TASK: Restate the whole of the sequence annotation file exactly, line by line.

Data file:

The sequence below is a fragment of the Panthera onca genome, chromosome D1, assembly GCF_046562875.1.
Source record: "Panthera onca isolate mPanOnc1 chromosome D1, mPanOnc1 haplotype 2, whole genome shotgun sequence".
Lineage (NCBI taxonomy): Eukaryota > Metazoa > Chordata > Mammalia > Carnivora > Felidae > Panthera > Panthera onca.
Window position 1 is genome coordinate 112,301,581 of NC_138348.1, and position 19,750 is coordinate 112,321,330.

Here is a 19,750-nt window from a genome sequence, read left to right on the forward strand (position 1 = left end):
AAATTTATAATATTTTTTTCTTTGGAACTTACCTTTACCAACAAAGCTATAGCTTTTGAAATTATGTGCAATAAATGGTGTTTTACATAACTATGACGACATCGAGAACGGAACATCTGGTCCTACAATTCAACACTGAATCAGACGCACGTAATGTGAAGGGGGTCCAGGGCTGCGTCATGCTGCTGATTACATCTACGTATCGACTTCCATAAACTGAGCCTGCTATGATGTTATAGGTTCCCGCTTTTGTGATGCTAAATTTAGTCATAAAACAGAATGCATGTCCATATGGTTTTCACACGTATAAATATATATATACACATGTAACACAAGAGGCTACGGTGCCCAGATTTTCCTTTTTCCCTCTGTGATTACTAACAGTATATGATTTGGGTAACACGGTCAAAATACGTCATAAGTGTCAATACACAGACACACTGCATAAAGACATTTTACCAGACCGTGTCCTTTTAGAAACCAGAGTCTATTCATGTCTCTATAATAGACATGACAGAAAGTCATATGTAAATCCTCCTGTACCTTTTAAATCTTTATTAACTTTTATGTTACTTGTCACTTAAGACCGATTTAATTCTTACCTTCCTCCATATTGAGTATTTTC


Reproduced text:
The sequence below is a fragment of the Panthera onca genome, chromosome D1, assembly GCF_046562875.1.
Source record: "Panthera onca isolate mPanOnc1 chromosome D1, mPanOnc1 haplotype 2, whole genome shotgun sequence".
Lineage (NCBI taxonomy): Eukaryota > Metazoa > Chordata > Mammalia > Carnivora > Felidae > Panthera > Panthera onca.
Window position 1 is genome coordinate 112,301,581 of NC_138348.1, and position 19,750 is coordinate 112,321,330.

Here is a 19,750-nt window from a genome sequence, read left to right on the forward strand (position 1 = left end):
AAATTTATAATATTTTTTTCTTTGGAACTTACCTTTACCAACAAAGCTATAGCTTTTGAAATTATGTGCAATAAATGGTGTTTTACATAACTATGACGACATCGAGAACGGAACATCTGGTCCTACAATTCAACACTGAATCAGACGCACGTAATGTGAAGGGGGTCCAGGGCTGCGTCATGCTGCTGATTACATCTACGTATCGACTTCCATAAACTGAGCCTGCTATGATGTTATAGGTTCCCGCTTTTGTGATGCTAAATTTAGTCATAAAACAGAATGCATGTCCATATGGTTTTCACACGTATAAATATATATATACACATGTAACACAAGAGGCTACGGTGCCCAGATTTTCCTTTTTCCCTCTGTGATTACTAACAGTATATGATTTGGGTAACACGGTCAAAATACGTCATAAGTGTCAATACACAGACACACTGCATAAAGACATTTTACCAGACCGTGTCCTTTTAGAAACCAGAGTCTATTCATGTCTCTATAATAGACATGACAGAAAGTCATATGTAAATCCTCCTGTACCTTTTAAATCTTTATTAACTTTTATGTTACTTGTCACTTAAGACCGATTTAATTCTTACCTTCCTCCATATTGAGTATTTTC